With Void, I get the newest software and my system stays stable. I like that Void went their own way.
I tried Arch, but it broke on me a lot… Not stable enough. Also, I don’t have the time to mess around like I used to…
So, Void is worth it, for me.

My only complaint is that they fix issues so quickly that I can’t even manage to cook up a complaint the few times it breaks! :stuck_out_tongue:


(Erin) #10

Yes, yes it is.


#11
  • Original author was a NetBSD dev.
  • LibreSSL instead of (Wide)OpenSSL.
  • xbps-* using BSD license instead of GPL like most linux pkg managers.
  • Musl is modeled after the BSDs libc (it even has the strl{cpy,cat,etc.} routines from OpenBSD’s libc)
  • Package management is done with multiple separate utilities like in the BSDs (pkg_add, pkg_remove, pkg_info, etc.) instead of a single monolithic command with a gazillion options (apt-get, pacman, emerge, etc.). Even Alpine Linux has the monolithic apk, and that’s one of the most BSD-like distros out there (the installer is very reminiscent of the OpenBSD one)
  • You can find almost all of the BSDs programs in the repos, while some of the big distros don’t even have them (cwm, opendoas, bmake, lok, oksh, signify, heck even OpenBSD’s sound system (sndio))
  • Lots of users seem to come from other BSDs (at least, that’s the impression I get by reading around the forums)
  • Lots of other stuff I can’t remember right now

Mind you, I’m not saying that being BSD-like is Void’s main focus (even though the words of praise for OpenBSD on Void’s homepage speak loud), but it’s certainly up there.


(William Rueger) #12

The Void developer community is too small to separately maintain a “testing” branch to root out some issues before they appear in the repo. This creates problems, but very uncommon in my experience. My only wish would be for a way to wait and ensure that there are available updates for most or all dependent packages when major libraries change, but that may not be practical.

Ultimately, Void Linux is well worth it, and certainly worth way more than most of us are paying for it!


#13

No! Don’t let anyone tell you that Void is worth sacrificing your freetime, sanity and emotions!

The second you run xbps-install your life changes forever and you most probably will not be the same.

On the other hand Void is pretty nice.


#14

I have already sacrificed my free time fixing broken dependencies and outdated packages on the aur. I don’t think it can get worse than that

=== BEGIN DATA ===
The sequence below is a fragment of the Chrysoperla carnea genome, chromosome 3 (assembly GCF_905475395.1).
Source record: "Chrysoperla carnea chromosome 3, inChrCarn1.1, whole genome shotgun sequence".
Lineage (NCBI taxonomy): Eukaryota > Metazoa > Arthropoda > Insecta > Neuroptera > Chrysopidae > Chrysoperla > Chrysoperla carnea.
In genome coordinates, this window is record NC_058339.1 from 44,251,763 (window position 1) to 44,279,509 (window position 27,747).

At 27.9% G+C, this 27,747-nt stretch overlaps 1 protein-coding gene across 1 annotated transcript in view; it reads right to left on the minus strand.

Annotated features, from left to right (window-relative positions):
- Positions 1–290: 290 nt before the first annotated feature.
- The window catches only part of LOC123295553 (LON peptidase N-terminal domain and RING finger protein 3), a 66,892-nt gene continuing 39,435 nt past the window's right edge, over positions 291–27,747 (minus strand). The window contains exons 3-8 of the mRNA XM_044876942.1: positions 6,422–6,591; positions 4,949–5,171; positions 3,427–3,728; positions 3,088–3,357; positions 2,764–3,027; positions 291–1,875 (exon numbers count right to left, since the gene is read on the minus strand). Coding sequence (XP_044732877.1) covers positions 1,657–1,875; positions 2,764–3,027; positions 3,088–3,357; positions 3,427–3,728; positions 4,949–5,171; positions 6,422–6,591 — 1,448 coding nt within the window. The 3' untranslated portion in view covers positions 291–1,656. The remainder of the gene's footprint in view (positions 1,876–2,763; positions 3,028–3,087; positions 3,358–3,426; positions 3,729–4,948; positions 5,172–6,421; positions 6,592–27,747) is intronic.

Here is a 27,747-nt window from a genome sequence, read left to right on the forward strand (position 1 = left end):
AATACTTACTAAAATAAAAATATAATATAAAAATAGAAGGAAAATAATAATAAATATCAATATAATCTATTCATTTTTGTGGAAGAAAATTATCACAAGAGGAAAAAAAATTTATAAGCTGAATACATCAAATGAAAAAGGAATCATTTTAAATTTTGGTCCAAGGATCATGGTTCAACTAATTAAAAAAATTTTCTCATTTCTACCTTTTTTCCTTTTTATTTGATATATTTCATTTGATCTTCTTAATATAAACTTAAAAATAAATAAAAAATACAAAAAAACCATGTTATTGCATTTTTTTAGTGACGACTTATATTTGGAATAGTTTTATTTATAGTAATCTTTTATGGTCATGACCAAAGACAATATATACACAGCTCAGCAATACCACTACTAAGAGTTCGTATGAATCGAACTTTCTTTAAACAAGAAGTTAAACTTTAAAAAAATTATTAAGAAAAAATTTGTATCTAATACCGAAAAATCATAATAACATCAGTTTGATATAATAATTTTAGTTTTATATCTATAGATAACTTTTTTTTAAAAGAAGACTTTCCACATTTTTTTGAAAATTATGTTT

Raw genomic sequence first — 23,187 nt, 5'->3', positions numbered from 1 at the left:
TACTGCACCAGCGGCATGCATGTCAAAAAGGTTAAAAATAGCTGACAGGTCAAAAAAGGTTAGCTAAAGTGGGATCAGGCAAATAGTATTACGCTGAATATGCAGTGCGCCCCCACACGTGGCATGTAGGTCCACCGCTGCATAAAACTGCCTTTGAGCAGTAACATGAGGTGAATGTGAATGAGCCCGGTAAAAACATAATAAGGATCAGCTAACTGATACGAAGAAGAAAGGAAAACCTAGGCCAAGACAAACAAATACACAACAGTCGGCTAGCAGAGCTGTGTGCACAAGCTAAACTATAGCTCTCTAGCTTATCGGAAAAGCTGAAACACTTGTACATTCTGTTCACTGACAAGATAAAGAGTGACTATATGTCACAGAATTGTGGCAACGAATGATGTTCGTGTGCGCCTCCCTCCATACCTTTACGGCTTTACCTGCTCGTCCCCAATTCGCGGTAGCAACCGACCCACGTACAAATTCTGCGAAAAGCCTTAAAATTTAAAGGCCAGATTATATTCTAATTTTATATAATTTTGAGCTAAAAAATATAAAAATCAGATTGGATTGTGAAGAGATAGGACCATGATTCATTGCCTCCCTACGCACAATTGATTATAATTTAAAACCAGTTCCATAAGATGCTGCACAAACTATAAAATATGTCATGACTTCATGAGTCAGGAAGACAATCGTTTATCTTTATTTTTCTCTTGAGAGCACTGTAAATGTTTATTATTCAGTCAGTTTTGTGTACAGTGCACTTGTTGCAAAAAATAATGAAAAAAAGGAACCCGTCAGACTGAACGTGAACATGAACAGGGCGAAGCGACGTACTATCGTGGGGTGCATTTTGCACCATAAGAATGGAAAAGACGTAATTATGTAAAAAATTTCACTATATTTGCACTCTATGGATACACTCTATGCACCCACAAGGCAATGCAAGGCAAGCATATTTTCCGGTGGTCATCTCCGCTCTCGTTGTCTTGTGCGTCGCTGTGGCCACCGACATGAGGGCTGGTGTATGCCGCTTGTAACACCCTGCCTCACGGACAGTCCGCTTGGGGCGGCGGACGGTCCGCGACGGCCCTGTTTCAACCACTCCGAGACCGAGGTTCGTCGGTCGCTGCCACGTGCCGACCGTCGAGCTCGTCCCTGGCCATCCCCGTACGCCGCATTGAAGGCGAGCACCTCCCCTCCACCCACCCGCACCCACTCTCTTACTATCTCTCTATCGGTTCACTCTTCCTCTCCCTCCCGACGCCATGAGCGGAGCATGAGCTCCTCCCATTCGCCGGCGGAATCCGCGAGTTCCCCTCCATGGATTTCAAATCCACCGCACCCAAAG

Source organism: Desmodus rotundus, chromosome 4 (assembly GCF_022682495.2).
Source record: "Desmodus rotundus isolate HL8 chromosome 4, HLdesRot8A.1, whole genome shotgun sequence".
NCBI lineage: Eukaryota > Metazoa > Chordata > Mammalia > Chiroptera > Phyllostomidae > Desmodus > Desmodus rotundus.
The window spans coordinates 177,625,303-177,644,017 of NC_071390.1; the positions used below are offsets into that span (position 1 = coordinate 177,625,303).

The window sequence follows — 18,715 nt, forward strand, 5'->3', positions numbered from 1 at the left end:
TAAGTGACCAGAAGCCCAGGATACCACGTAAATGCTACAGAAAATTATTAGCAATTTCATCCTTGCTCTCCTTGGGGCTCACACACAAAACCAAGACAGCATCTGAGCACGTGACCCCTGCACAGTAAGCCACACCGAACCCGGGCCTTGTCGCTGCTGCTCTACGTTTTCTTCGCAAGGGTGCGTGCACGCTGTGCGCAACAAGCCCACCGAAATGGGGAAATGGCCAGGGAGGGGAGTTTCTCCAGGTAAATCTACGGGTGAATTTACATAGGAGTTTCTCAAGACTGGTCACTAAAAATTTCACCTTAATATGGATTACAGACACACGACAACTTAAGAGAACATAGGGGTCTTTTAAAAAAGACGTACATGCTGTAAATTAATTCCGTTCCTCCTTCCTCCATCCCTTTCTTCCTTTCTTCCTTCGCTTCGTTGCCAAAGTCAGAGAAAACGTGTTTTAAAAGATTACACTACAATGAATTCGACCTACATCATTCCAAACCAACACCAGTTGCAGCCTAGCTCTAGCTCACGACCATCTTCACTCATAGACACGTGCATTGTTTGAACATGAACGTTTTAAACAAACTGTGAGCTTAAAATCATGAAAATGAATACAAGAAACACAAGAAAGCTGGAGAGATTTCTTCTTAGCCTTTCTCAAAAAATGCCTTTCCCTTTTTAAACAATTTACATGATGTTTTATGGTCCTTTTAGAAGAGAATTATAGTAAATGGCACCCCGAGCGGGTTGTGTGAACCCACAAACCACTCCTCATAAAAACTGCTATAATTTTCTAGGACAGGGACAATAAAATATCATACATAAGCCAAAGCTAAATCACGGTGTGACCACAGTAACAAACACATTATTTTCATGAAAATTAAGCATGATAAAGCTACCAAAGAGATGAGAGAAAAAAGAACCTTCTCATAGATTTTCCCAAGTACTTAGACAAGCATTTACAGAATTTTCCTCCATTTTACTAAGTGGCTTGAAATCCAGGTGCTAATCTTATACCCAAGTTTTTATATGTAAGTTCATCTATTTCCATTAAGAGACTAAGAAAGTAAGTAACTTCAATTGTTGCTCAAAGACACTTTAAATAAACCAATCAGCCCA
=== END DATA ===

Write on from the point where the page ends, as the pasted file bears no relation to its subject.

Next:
(Gus Fun) #15

With the influence systemd has had on desktop based development, running without it for so long and with such positive feedback from users, is an achievement in itself. Basing a distro in a large systemd distro is not much of an accomplishment these days, unless you switch init systems.
So how many distros use runit?
Does it matter the system uses half the time and resources to boot up than a systemd system?
Also I’ve noticed that Void idles and is stable, without processes jumping up and down on the Cpu/ram order. It is a very calm and mellow system, if this matters to anyone. I compare this with other systems running similar wm/de with runit, s6, openrc, sysv.

And I do like Arch, without systemd of course.


#16

nvidia with proprietary drivers just worked out of the box for me, I remember a while back having it not automagically work with kernel upgrades - but that was quite a while ago, frankly it just works, maybe you did something wrong?

as for is void worth it, oh yeah and then some…


(Jordan) #17

It really can! Try a source-only distro and then report back :stuck_out_tongue:


(Jacob Moen) #18

I remember when LFS meant Linux From Scratch - I did that three times! Very educational, not at all practical :stuck_out_tongue:


#19

Oh god, no. LFS is something that I’ll probably end up doing sometime, but certainly not soon. I’m an EE student so software knowledge will hardly be useful in my career. I do admit, it looks fun.


#20

LFS = Linux From Sanity. :smiley: